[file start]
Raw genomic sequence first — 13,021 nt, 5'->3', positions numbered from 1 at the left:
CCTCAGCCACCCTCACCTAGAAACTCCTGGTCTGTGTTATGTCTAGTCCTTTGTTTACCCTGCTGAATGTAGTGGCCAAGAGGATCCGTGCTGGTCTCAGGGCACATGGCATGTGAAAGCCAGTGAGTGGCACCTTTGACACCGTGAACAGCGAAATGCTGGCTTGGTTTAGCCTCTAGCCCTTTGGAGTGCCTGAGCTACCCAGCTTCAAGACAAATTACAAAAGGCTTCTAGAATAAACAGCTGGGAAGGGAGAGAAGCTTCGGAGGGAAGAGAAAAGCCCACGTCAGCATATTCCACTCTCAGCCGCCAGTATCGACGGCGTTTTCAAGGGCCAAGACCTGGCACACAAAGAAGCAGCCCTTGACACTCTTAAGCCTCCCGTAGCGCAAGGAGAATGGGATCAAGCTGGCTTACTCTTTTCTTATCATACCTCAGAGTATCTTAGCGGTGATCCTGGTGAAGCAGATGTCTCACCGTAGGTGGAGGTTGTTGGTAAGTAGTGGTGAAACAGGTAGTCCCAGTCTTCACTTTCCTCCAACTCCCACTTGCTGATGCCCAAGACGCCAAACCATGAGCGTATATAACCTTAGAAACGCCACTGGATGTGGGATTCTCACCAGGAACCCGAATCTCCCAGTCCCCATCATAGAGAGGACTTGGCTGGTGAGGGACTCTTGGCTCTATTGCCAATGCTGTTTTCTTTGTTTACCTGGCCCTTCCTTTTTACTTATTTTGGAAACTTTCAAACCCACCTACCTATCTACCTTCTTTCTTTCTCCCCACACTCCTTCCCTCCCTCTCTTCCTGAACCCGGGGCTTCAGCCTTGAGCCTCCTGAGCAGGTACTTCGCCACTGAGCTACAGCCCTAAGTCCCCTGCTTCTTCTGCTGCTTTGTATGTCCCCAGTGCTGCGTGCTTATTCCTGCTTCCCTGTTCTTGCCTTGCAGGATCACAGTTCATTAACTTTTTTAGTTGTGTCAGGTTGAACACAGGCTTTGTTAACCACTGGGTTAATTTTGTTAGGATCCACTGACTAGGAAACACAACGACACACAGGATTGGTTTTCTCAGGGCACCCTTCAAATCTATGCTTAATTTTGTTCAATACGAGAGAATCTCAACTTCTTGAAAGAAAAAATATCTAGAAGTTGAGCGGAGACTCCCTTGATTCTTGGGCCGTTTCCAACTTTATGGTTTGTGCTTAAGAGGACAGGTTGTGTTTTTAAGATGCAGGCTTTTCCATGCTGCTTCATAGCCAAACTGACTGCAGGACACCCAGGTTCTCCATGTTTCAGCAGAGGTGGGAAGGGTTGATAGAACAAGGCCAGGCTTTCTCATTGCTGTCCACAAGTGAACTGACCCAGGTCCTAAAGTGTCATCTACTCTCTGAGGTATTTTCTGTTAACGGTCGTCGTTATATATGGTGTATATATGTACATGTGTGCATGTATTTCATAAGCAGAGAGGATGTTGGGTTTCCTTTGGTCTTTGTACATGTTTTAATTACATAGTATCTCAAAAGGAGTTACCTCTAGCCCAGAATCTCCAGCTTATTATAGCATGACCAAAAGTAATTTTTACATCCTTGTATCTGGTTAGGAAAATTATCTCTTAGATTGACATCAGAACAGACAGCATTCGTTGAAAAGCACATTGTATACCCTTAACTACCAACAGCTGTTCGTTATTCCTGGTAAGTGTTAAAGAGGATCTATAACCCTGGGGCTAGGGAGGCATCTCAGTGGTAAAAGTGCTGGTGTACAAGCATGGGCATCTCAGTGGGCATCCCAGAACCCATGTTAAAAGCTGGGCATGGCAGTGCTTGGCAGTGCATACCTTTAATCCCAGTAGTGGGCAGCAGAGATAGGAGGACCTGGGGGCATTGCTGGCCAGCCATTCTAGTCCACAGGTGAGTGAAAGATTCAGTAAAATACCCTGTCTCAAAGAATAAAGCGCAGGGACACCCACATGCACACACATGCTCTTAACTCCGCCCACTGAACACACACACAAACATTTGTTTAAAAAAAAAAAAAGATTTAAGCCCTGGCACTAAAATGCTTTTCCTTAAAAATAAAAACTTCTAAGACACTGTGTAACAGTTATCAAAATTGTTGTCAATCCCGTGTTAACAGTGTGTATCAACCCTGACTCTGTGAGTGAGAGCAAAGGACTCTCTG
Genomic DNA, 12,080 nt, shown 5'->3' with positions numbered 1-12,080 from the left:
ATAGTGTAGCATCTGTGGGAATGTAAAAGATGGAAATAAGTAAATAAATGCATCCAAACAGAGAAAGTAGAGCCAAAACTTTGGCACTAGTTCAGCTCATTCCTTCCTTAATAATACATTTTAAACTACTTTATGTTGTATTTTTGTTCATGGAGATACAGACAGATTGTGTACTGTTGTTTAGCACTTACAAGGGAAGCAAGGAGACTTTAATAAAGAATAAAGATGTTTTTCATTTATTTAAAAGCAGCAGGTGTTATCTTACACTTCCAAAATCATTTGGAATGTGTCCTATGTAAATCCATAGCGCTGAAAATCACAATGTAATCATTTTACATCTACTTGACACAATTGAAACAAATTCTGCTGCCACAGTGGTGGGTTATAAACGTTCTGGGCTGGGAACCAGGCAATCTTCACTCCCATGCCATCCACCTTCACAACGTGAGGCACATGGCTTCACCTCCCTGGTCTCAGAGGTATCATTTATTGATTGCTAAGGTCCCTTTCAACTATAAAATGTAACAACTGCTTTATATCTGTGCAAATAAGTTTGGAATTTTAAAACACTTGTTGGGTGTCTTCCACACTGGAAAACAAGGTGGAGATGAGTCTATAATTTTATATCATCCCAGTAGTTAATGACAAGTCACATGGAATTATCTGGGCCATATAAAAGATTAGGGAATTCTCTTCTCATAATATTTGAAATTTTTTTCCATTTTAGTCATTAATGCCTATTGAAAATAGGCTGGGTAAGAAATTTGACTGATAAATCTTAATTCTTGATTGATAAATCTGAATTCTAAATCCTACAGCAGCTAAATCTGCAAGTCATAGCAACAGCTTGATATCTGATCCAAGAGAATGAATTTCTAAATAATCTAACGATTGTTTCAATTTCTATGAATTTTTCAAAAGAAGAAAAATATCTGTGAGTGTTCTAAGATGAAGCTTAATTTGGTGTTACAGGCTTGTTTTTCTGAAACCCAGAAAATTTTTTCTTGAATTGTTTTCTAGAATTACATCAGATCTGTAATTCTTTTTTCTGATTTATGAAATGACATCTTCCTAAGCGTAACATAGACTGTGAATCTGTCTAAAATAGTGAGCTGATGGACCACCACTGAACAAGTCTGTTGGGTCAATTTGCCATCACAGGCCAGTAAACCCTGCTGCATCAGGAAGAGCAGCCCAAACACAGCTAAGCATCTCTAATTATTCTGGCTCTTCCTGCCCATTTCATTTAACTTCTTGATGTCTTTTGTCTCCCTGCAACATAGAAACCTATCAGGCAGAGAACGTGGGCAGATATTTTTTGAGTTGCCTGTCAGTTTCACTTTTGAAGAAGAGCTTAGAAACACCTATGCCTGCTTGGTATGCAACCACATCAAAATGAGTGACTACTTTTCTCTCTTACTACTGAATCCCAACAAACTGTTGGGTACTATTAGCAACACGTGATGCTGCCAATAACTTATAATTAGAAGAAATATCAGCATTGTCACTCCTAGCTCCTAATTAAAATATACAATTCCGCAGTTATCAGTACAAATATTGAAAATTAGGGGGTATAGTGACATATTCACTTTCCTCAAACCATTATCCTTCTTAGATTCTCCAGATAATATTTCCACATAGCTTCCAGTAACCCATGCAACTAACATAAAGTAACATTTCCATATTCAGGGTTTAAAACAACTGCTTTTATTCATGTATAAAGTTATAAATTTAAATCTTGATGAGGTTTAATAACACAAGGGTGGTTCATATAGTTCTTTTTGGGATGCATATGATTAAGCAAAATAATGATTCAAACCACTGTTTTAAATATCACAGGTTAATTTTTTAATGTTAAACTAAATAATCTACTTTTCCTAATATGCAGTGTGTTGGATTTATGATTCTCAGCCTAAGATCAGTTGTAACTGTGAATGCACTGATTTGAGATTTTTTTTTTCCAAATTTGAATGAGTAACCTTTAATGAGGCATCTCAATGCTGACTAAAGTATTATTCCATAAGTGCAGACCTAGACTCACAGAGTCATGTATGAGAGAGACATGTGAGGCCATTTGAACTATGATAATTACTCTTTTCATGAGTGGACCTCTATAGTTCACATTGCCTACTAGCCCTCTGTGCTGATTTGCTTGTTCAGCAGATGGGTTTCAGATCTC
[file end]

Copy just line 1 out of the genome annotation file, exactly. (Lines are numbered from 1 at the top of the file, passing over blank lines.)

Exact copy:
Raw genomic sequence first — 13,021 nt, 5'->3', positions numbered from 1 at the left: